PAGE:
But Indianapolis appears to be one of the first cities to combine an officer, paramedic and clinician, said Slate, who co-authored a book titled “The Criminalization of Mental Illness.”

“The right goal is in place: You’re trying to divert people from the criminal justice system; you’re trying to link people to treatment,”Slate said. “It sounds like an innovative approach to me.”

When asked why officers need nonpolice partners in crisis situations,Slate noted that officers are much like the general public.

“Unless they have a loved one or a friend with mental illness, then they don’t really understand what mental illness is all about,”Slate said. “They get taken in by the stigma surrounding mental illness.”

The interactions can become deadly.

A 2015 IndyStar investigation identified six people in the past decade who were suffering from mental health issues when they were shot and killed by police, because they were holding blades or guns.

In November, a 29-year-old man diagnosed with schizophrenia was shot and killed in nearby Hendricks County, after police said he raised a knife and ran toward a reserve deputy. The deputy was cleared of charges, and the shooting prompted the department to plan a training on mental health.

Art Therapy

Mixing police, medics and mental health professionals on one team holds a great deal of promise, but also some risk. After all, their approaches to crises differ greatly.

As a fresh face right out of the academy, Lemrick, the police officer, remembers heading to a call of a man acting strange. The result: “immediate detention.”

An officer’s response is to take someone with a mental illness, who may be a danger, to a nearby hospital, oftentimes against their will. Seven years later, Lemrick still wonders how the man is doing, and whether he simply needed medicine.

One of her new partners, Brooke Hartwell, interacted with such patients in an entirely different way during her four years as a licensed clinical social worker at Eskenazi Midtown Community Mental Health.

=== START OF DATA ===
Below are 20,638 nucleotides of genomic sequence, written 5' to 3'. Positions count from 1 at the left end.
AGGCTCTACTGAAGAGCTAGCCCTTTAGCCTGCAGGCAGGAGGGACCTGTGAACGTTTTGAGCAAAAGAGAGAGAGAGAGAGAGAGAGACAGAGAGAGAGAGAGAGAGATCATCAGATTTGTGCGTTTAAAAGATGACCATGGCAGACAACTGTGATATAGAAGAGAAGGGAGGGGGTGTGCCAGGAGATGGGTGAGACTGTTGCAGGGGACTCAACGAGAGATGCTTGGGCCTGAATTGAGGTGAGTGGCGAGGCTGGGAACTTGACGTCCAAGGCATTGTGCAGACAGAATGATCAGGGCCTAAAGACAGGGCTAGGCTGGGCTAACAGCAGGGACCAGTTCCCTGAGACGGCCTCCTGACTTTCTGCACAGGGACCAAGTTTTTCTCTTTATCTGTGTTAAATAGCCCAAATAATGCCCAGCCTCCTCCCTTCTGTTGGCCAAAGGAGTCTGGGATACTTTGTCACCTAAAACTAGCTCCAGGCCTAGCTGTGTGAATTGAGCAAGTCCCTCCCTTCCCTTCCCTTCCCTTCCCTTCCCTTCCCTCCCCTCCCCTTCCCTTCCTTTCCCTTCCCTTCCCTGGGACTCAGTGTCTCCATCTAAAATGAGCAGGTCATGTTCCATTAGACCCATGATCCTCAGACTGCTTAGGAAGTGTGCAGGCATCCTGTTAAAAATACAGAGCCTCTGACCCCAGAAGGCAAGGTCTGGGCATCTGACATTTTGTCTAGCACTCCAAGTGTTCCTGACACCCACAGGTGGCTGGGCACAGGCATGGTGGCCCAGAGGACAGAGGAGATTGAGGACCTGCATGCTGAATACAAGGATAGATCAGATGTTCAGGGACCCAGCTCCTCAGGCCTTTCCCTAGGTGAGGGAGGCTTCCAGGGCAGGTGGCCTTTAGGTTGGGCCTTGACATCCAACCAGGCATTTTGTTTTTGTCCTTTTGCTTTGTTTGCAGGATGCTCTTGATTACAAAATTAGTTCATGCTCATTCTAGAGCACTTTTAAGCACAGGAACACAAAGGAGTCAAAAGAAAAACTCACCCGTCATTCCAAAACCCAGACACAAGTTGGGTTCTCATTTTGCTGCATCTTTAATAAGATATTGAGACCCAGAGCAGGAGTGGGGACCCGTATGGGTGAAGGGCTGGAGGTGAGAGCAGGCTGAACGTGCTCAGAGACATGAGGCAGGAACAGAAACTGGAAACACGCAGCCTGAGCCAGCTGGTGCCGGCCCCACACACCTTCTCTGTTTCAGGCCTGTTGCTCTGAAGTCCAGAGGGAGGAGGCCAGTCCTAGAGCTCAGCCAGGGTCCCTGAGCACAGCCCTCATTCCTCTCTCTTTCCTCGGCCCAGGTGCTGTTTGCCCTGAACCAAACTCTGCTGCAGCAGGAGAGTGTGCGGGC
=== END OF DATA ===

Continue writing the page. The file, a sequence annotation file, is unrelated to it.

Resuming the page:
Hartwell used art therapy to treat her patients, who don’t always have the ability or desire to talk about trauma in their lives. But art provides an outlet for them.

The third member of the team, paramedic Bill Eberhardt, said many in EMS are accustomed to rushing from emergency to emergency, finding a thrill while the adrenaline is pumping — not staying at one scene for potentially hours while treating a single patient.

The three approaches are as different as the agencies who employ them, which could create conflict at the scene of a crisis.

“Hopefully there will be times when all three are in agreement on what needs to be done,” Slate said. “But they’re not always going to be in agreement.”

The three don’t yet know how they’ll handle such disagreements.

They don’t know how many calls they’ll see each day, or how long each call will take. They don’t even know what paperwork they’ll need to file with their agencies.

But they’re not overly concerned. They’ve grown close over the past several weeks.

That’s been purposeful, said Cummings. The supervisors allowed the members to pick their own partners, because they’ll need to rely on each other in some potentially turbulent situations.

On the second day of training, Eberhardt, Hartwell and Lemrick knew they would pick each other.

“With us three together, we play off each other,” said Eberhardt.

“A lot of our conversations are free-flowing. No barriers there,” said Hartwell.

“We’ve built that trust. I know they’ve got my back,” said Lemrick.

Ready to go

Lounging beneath a pavilion overlooking Lilly Lake in Eagle Creek Park, for an occasion on July 20 that was part team-building and part celebration, members of the four Mobile Crisis Assistance Teams were asked by their supervisors to reflect on the road ahead.

“I feel a responsibility now that I know everything I know,” Eberhardt said. He admitted to being anxious.

“It’s going to feel uncomfortable in the beginning. It’s supposed to feel that way,” Cummings told the group as part of a last hurrah before they started their final training shifts and deployment.

Then, after a few moments: “I agree with everything Sgt. Cummings said,” said Addison J. Warren, IEMS public safety liaison director, as the group erupted into laughter.

It’s good to have these moments now. Starting Monday, they’ll officially be out of training and in a city with a growing list of problems, in a community looking to them to provide the solutions.

Eberhardt may be anxious about the new assignment, but with 10 years of EMS work under his belt, he’s ready.

He collected every brochure and wrote down every resource introduced during the training. No matter who needs help, he said, he’s ready.

And for those who are afflicted — who are in pain — he wants them to know one thing: he and his partners are now here. Ready to help.